No one in the cast overdoes their parts.  The performances blend into the sequences and subtle plot turns like ingredients in a blender – all part of the bigger import, the greater good.

And then there’s the noir bits.  It’s all there, the mysterious, gritty setting, the tough but good guy, the beautiful dark (and blonde) haired squeeze, and the slimy villain.  In the dead of night, black cars with criminals and cops sneak around under a canopy of dripping railings, drenching arc-sodium lamps and steam from clogged sewer vents.  My favorite sequence in the film includes the dancing antics of a voluptuous schoolgirl in front of a club’s jukebox, jiving to some jazz underneath the aroused eyes of Doc.  In a fixed spot, the camera is bizarrely only at torso-height, and her dancing becomes almost dizzying as for a few moments she goes out of focus and then back in, before it cuts to an almost frightening view of the frenetic, almost erotic look on her face.  A noir fan soon finds the Jungle a lovely place to visit.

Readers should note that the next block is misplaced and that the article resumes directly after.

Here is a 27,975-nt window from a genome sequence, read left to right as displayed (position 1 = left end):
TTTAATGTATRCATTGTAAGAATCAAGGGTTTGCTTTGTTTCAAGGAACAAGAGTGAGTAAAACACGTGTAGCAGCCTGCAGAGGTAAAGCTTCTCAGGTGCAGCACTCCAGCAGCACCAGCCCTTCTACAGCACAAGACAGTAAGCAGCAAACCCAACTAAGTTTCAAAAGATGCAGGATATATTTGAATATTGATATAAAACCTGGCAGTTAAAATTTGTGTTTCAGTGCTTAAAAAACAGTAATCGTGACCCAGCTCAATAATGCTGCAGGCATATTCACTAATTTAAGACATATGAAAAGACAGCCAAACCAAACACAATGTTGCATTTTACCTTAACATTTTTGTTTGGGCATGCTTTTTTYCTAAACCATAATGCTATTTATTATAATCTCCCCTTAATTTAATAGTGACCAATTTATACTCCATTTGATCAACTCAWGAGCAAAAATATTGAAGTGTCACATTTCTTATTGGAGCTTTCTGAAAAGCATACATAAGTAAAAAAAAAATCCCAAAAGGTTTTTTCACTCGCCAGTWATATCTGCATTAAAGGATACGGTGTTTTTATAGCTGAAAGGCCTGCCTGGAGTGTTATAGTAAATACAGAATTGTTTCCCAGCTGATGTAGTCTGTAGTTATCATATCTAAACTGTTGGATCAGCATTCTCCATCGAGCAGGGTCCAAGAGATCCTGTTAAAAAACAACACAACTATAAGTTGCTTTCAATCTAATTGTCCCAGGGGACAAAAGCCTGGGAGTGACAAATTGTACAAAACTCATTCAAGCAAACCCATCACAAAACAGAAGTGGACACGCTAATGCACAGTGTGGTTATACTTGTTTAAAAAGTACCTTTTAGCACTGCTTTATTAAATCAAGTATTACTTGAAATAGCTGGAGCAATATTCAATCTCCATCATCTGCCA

And to study.  Huston’s film displays an alluring amount of firsts that, while not coming at odds against the studios, extended how far realism can go in what is marked on the surface as just fantasy.

“Sounds like a soul in hell,” remarks a frightened wife of one of the criminals while a passing police car whines along a narrow alleyway.  Cops are not loved figures here; they are crooks, or beasts, or – even more astoundingly – annoying flies that bug the getaway attempts of criminals that are suddenly heroes.

Hayden’s Dix only wants to get back to his home, and while we are not blind to the fact that he’s a petty, violent, money-grubbing thug, we want this for him. And Emmerich may be a lecherous snake, but his final conclusion – a way to circumvent the law and its punishments – is sudden and upsetting.

The Asphalt Jungle drops the viewer into a seedy word of smokey, dimly lit rooms, light-splashed cars and shadowy treachery.  And yet, it’s not a place unfamiliar, or even outright repulsive.  In the city beneath the city, people live and die by their own desperate needs, but they are not inhuman.

Turning aside our own perspectives as to who deserves what, whether from the law or from our own set of morals,  puts this film in a category of its own: Film la réalité noir.

Images courtesy of, and, respectively.